No green nod to iron ore projects dependent on Bellary

Decision follows Supreme Court order banning mining operations in the district

By Kumar Sambhav Shrivastava
Published: Friday 07 October 2011

The government has decided not to consider any integrated steel plants or iron-ore projects that depend on raw material mined from Bellary, Tumkur and Chitradurga districts in Karnataka for environment clearance. The decision follows a Supreme Court order that banned the mining operations in these three districts in July this year.

The ban came after a report of the Central Empowered Committee (CEC), an advisor to the court on forest related issues, said that illegal mining has caused irreversible damage to the environment in Bellary. It said nearly 45 per cent of the green cover around Bellary may have been lost. Another report by former Lokayukta of Karnataka Justice N Santosh Hegde revealed that between April 2006 and July 2010 the state lost Rs 16,085 crore due to illegal mining. The report indicted the then chief minister BS Yeddyurappa and tourism and revenue ministers Gali Janardhan Reddy and Gali Karunakara Reddy in the scam. While Yeddyurappa had to step down as CM, the Reddy brothers are facing a CBI enquiry.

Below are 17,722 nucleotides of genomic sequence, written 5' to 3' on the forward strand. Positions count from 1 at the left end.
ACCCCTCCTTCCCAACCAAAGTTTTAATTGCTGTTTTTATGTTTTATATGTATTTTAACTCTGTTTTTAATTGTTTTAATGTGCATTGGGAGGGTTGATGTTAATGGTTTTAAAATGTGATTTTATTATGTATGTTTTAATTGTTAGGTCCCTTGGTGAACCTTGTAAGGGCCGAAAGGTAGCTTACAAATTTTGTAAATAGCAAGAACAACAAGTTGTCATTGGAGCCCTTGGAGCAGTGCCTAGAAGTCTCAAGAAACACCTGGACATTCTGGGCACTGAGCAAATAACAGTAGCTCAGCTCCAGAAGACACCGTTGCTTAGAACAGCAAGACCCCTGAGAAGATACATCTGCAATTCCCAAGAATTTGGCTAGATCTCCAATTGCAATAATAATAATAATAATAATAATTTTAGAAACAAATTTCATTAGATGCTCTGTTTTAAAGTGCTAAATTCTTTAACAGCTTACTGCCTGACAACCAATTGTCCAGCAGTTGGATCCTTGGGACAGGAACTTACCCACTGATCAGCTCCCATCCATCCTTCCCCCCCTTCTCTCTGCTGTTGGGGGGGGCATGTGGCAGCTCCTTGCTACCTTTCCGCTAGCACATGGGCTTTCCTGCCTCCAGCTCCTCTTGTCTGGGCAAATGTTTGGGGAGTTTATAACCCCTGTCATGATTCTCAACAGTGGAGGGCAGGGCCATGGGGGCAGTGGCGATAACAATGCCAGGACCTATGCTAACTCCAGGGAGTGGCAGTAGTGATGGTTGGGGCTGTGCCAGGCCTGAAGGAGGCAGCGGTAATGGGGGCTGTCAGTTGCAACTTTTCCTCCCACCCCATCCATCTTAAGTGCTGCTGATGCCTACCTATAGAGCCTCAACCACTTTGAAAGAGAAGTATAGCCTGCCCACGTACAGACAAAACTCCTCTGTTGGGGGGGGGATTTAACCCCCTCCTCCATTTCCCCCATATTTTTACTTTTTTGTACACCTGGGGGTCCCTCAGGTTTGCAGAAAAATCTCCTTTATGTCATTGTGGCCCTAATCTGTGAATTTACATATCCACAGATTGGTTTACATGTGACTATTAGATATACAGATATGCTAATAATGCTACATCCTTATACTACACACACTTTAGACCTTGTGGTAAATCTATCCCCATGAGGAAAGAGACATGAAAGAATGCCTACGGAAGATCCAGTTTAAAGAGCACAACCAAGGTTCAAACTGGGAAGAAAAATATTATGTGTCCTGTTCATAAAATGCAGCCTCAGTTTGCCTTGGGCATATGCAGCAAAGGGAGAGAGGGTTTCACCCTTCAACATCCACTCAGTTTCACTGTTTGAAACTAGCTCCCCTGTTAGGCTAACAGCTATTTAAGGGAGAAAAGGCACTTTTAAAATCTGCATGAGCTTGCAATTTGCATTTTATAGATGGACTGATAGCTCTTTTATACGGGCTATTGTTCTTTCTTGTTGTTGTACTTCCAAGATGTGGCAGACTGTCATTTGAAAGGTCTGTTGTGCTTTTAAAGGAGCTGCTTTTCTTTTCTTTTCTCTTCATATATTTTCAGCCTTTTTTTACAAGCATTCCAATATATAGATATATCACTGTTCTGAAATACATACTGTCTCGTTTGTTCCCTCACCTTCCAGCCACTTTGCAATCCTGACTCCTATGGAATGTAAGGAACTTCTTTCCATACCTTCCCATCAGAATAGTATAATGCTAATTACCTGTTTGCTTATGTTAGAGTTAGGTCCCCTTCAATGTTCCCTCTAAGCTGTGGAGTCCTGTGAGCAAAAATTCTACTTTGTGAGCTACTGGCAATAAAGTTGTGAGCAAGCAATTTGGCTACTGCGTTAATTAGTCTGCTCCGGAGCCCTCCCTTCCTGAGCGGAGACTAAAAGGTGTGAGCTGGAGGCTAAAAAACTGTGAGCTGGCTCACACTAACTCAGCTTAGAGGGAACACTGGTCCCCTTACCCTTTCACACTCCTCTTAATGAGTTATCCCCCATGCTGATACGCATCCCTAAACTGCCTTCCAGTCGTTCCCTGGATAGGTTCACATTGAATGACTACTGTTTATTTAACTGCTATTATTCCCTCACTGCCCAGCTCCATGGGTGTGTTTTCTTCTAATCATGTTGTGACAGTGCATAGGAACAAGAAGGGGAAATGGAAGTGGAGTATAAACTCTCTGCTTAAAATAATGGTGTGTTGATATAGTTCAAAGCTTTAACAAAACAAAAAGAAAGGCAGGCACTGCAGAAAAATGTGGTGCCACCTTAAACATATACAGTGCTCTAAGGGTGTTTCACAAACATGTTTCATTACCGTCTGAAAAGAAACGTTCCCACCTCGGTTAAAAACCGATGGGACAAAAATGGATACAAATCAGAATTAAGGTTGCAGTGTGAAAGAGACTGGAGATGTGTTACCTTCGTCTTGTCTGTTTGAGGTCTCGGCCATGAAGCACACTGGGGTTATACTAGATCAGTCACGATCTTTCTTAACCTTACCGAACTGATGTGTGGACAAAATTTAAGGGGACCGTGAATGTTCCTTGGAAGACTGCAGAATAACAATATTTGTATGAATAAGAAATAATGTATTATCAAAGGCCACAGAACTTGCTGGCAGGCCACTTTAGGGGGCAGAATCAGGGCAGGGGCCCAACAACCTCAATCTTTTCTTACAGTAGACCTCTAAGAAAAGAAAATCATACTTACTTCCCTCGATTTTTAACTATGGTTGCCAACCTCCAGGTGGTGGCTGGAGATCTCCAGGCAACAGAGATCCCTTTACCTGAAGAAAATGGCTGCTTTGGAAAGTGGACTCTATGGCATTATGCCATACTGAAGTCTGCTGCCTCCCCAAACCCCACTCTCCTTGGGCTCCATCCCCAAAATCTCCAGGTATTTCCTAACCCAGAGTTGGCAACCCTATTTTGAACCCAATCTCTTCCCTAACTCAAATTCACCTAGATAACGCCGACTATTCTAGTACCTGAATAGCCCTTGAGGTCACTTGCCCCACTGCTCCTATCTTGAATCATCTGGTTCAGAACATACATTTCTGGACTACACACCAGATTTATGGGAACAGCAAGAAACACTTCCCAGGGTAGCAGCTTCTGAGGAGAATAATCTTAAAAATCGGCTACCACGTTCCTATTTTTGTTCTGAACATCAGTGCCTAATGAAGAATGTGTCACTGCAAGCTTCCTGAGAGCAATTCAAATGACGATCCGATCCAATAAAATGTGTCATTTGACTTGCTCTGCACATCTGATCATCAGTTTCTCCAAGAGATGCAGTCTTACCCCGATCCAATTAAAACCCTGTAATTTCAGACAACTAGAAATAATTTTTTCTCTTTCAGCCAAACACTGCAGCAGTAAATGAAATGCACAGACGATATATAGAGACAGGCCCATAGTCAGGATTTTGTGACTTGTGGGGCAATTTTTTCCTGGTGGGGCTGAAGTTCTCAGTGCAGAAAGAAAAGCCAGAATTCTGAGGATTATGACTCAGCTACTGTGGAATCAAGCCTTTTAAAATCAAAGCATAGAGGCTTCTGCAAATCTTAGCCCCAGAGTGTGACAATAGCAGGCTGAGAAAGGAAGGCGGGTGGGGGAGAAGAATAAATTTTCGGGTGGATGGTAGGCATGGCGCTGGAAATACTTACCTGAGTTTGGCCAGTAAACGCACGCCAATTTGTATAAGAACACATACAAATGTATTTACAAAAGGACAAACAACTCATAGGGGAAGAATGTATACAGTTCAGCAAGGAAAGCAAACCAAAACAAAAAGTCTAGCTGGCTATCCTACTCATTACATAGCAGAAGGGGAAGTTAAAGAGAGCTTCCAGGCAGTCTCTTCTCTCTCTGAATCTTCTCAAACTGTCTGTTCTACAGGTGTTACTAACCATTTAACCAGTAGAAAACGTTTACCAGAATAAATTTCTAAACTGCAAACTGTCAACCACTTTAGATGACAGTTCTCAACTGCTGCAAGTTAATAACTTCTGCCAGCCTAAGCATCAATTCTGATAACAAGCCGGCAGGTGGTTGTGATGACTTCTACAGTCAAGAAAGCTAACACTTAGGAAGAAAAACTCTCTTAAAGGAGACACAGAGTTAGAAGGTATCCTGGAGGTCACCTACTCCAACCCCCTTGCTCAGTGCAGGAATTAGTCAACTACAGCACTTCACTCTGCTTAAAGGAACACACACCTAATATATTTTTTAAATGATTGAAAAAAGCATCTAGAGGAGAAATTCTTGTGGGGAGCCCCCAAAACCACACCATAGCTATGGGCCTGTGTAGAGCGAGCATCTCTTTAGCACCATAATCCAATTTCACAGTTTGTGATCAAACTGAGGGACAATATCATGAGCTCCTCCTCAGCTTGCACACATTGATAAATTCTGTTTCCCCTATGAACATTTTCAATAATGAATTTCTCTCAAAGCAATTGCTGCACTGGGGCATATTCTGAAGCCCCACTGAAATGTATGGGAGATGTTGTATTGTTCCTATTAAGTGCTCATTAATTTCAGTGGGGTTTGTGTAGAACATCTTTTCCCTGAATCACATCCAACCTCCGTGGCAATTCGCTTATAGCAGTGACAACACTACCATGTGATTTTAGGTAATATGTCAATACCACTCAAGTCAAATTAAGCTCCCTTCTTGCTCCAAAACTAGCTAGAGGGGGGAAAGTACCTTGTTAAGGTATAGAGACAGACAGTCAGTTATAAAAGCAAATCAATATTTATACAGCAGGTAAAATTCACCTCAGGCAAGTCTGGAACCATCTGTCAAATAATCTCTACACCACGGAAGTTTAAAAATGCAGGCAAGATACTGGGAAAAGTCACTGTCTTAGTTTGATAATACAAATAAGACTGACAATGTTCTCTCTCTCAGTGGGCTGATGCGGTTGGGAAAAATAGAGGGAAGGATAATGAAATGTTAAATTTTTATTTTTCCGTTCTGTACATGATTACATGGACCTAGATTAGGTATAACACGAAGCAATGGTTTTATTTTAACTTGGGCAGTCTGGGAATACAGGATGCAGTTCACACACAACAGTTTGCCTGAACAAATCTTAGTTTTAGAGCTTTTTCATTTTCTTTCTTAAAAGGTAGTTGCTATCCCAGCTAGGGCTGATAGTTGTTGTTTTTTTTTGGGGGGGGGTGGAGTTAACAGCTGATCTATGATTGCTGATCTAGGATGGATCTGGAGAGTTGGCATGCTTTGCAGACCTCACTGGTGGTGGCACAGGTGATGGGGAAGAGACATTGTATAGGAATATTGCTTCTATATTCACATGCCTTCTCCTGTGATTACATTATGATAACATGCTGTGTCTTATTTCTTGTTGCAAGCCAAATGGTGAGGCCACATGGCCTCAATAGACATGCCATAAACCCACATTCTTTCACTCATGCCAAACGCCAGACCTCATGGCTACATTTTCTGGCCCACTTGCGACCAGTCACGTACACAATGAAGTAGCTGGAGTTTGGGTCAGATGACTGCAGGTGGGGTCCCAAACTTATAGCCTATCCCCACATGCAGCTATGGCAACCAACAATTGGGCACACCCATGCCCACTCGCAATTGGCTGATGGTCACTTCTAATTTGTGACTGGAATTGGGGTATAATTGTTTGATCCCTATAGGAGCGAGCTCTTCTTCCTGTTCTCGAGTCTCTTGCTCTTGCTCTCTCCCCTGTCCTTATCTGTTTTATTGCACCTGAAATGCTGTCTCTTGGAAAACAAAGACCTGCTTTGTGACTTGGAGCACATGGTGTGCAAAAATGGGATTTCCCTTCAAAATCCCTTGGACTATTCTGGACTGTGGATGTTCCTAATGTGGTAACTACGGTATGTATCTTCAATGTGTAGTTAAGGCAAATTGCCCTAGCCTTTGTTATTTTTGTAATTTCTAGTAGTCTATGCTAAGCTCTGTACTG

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The court had banned mining activities till environment remediation and restoration is completed in these districts. The mines in these districts produced around 33 million metric tonne (MMT) iron ore in 2010-11. There are around 29 steel, sponge iron, pig iron and pellet plants in Karnataka and nearby states dependent on the iron ore from Bellary, Chitradurga and Tumkur. The annual requirement of these plants, as estimated by CEC, is around 27.7 MMT. The SC allowed only National Mineral Development Corporation, the public sector mining company, to produce one MMT iron ore per month from its mines for essential domestic requirements. 

Following the order, the environment ministry decided on September 21 that it will not consider any new mining proposal in these three districts for environment clearance. Now, considering that the current production of iron-ore from these districts is not sufficient for the existing plants itself, the ministry has decided not to approve any new plant. In its order dated October 5, it said both the Central and the states’ Expert Appraisal Committees (EAC) will not consider any projects, which are linked to iron-ore as a raw material to be obtained from these three districts. The ministry has directed the respective EACs to de-list any such proposals under consideration and not to list new projects till the ban is lifted.

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